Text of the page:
The Many Flavors of Hybrid: Creating the Perfect Event Portfolio

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Articles we like.

Never fluffy and definitely not clickbait.

We’re not full enough to think we know it all; we’re constantly learning. Out of the dozens of articles we read each week, these are the ones we believe you should read. They’re practitioner case studies, new vantage points, and thinking that challenges conventional marketing thought. They’re decidedly not fluffy and never clickbait.

10 Truths About Marketing After the Pandemic

The Iron Horse Insight: Consumers are expecting more, and this adage directly translates to the events industry. If you deliver a virtual experience that falls flat, it tells me that your company didn’t put in the time and effort to give me what I want, which reflects poorly on your overall brand. Conversely, if you host an in-person event in an area of the country currently experiencing a spike in COVID cases, you run the risk of looking extremely tone deaf. Consumers don’t just want companies to think about them as individuals instead of buyers/attendees, they are demanding it. This means that data will continue to be an important part of both marketing and events, ensuring that all experiences and touch points can be personalized to a tee.

Read on Harvard Business Review Arrow Right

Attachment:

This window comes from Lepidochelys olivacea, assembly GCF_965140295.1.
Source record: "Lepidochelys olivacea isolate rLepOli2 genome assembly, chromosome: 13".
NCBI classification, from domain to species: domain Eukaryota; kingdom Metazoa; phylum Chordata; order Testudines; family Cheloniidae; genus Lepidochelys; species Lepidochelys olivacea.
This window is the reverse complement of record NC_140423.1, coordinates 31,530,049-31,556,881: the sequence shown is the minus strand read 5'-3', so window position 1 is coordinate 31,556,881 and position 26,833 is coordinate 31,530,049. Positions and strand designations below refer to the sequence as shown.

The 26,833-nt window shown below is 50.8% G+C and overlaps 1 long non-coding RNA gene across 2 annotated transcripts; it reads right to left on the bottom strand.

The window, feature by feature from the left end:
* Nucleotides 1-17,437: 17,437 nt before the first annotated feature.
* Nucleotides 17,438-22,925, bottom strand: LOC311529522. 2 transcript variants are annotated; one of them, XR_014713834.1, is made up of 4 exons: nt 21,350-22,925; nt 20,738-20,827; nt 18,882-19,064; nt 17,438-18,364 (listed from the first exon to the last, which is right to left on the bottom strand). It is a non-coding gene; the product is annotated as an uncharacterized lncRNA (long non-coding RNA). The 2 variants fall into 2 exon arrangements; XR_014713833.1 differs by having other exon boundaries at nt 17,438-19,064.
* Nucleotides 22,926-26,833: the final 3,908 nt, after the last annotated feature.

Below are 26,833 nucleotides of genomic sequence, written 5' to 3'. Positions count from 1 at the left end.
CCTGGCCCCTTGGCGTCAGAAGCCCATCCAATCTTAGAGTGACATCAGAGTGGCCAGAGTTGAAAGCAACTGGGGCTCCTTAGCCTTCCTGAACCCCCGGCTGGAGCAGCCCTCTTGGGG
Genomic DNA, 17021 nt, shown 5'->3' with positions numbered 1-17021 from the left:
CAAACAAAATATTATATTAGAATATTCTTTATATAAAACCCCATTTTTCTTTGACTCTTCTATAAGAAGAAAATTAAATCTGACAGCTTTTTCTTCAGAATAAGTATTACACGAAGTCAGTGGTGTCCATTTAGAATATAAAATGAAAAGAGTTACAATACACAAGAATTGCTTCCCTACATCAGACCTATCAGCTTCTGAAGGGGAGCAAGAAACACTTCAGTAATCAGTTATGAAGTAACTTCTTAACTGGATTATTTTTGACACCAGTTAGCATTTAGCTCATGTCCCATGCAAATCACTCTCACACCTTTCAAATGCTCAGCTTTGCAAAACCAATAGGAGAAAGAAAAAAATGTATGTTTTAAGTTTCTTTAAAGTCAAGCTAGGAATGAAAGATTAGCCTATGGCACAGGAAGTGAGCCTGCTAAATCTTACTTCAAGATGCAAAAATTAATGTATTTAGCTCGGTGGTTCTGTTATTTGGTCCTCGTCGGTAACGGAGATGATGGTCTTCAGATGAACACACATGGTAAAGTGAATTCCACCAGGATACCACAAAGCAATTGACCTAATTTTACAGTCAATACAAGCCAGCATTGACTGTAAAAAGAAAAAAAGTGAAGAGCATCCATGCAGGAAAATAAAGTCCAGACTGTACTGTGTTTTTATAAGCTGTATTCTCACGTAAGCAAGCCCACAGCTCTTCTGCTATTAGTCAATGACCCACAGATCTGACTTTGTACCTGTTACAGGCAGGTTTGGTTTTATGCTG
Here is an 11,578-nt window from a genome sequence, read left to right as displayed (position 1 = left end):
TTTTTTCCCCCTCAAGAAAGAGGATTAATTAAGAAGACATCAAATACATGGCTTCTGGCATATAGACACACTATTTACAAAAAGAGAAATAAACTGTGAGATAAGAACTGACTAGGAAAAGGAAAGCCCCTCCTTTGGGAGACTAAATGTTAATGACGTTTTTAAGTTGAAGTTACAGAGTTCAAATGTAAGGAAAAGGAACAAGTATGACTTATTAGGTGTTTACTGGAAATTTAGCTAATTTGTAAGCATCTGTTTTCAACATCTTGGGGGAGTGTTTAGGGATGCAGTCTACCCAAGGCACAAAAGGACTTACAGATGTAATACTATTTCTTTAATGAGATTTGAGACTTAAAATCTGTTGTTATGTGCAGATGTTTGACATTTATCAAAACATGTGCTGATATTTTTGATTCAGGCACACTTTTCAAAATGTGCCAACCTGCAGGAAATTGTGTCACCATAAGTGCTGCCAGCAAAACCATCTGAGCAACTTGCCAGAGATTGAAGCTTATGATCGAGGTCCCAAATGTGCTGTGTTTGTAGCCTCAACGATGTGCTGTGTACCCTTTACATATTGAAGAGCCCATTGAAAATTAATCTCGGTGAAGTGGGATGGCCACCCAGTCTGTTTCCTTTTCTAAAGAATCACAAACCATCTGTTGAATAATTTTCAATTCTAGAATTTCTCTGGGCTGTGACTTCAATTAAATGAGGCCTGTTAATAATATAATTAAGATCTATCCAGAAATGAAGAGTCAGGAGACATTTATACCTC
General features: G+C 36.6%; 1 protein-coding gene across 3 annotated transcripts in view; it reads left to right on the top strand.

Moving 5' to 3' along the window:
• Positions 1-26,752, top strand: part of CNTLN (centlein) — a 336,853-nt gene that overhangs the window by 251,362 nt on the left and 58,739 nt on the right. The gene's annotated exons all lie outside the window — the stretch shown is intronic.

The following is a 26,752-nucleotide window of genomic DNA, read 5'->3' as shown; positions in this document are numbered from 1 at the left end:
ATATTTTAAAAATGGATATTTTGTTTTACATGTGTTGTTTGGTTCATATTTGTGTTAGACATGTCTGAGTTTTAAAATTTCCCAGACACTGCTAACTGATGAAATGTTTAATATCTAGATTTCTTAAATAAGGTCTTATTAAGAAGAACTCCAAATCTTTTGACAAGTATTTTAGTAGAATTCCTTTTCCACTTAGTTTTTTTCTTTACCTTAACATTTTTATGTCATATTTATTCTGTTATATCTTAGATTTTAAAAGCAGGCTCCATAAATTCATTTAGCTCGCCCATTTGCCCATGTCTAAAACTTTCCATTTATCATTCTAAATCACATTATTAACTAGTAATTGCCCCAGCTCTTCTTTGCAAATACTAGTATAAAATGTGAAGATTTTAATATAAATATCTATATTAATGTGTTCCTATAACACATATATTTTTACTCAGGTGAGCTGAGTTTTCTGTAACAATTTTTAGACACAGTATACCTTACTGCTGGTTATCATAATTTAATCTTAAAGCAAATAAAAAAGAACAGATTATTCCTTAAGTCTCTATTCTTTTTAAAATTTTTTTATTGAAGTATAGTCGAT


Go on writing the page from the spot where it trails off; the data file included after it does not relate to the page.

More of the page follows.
The Future Of Events Through The Eyes Of Industry Professionals

The Iron Horse Insight: In-person events are coming back, but virtual ones are not going away. Event planners have begun to shift their focus to hybrid experiences and look to the future in building integrated virtual and in-person events, but the outcomes will vary in this new format. When looking to hybrid, companies looking to dip their toes into the hybrid event pool should over-index on either the in-person or virtual aspect of the event and then sprinkle in the other. Planning a full-blown virtual experience plus an in-person extravaganza is a tall task to take on (as of now). Instead, a good strategy is to ease your way into a hybrid model by focusing on one while making sure you address the other to some extent.

Read on Forbes Arrow Right

How to Sell to 20M Software Developers With an Amazing Onboarding Experience

The Iron Horse Insight: At the core of any successful developer marketing or DevRel activity is the experience itself. Beyond just providing basic materials and resources for your developer audiences, how are you facilitating the discovery and consumption of those assets? In this article Tan and Utard, discuss the secret behind Algolia’s developer program. While many facets reflect your typical dev marketing approach, Utard reveals how they focused strictly on developer needs (as opposed to business KPIs) to build a platform that truly was helpful and functional for any dev. Much like individual resources and campaigns, it’s crucial to remember that when building developer assets it’s important to “create something that is low bar (anyone can use) and high ceiling (so powerful there is never a reason to switch).”

Read on Garry’s Posthaven Arrow Right

Developers Have More in Common With Marketers Than They Think

The Iron Horse Insight: As marketers, we often preach personalization in regards to customizing outreach to resonate with potential audiences. In developer marketing, that methodology is even more important to captivate user bases. In this article by Len Shneyder, he explores the similarities between marketers and developers. He illuminates the fact that both parties share the same objective when it comes to building a relationship- attenuance and personalization of an experience is key to success. So the next time you launch a developer-focused product ask yourself, “What would *I* want out of adopting this solution?”